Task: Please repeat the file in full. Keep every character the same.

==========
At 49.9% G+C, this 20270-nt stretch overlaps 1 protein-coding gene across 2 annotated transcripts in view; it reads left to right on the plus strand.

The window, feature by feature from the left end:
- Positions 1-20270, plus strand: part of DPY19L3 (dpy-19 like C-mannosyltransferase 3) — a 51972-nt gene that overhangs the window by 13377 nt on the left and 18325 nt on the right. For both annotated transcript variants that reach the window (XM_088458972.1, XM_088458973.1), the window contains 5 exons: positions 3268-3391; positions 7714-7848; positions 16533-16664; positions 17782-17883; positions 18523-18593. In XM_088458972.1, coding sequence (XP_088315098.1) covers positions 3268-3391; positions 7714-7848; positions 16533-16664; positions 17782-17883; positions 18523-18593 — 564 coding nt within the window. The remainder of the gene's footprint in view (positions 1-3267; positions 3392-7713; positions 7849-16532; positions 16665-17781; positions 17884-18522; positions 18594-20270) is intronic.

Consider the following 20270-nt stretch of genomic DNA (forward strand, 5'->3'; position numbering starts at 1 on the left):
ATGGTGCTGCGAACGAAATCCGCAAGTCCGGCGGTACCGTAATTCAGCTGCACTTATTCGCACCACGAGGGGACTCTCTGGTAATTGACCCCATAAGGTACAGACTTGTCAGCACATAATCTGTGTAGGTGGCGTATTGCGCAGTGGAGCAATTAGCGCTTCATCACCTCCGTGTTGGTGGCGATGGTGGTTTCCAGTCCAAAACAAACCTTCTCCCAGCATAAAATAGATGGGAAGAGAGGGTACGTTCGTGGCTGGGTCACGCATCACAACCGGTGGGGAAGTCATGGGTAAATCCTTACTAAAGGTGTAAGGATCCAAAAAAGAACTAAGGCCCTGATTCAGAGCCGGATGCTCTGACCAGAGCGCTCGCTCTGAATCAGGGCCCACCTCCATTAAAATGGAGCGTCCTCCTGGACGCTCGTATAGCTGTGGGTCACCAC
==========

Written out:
At 49.9% G+C, this 20270-nt stretch overlaps 1 protein-coding gene across 2 annotated transcripts in view; it reads left to right on the plus strand.

The window, feature by feature from the left end:
- Positions 1-20270, plus strand: part of DPY19L3 (dpy-19 like C-mannosyltransferase 3) — a 51972-nt gene that overhangs the window by 13377 nt on the left and 18325 nt on the right. For both annotated transcript variants that reach the window (XM_088458972.1, XM_088458973.1), the window contains 5 exons: positions 3268-3391; positions 7714-7848; positions 16533-16664; positions 17782-17883; positions 18523-18593. In XM_088458972.1, coding sequence (XP_088315098.1) covers positions 3268-3391; positions 7714-7848; positions 16533-16664; positions 17782-17883; positions 18523-18593 — 564 coding nt within the window. The remainder of the gene's footprint in view (positions 1-3267; positions 3392-7713; positions 7849-16532; positions 16665-17781; positions 17884-18522; positions 18594-20270) is intronic.

Consider the following 20270-nt stretch of genomic DNA (forward strand, 5'->3'; position numbering starts at 1 on the left):
ATGGTGCTGCGAACGAAATCCGCAAGTCCGGCGGTACCGTAATTCAGCTGCACTTATTCGCACCACGAGGGGACTCTCTGGTAATTGACCCCATAAGGTACAGACTTGTCAGCACATAATCTGTGTAGGTGGCGTATTGCGCAGTGGAGCAATTAGCGCTTCATCACCTCCGTGTTGGTGGCGATGGTGGTTTCCAGTCCAAAACAAACCTTCTCCCAGCATAAAATAGATGGGAAGAGAGGGTACGTTCGTGGCTGGGTCACGCATCACAACCGGTGGGGAAGTCATGGGTAAATCCTTACTAAAGGTGTAAGGATCCAAAAAAGAACTAAGGCCCTGATTCAGAGCCGGATGCTCTGACCAGAGCGCTCGCTCTGAATCAGGGCCCACCTCCATTAAAATGGAGCGTCCTCCTGGACGCTCGTATAGCTGTGGGTCACCAC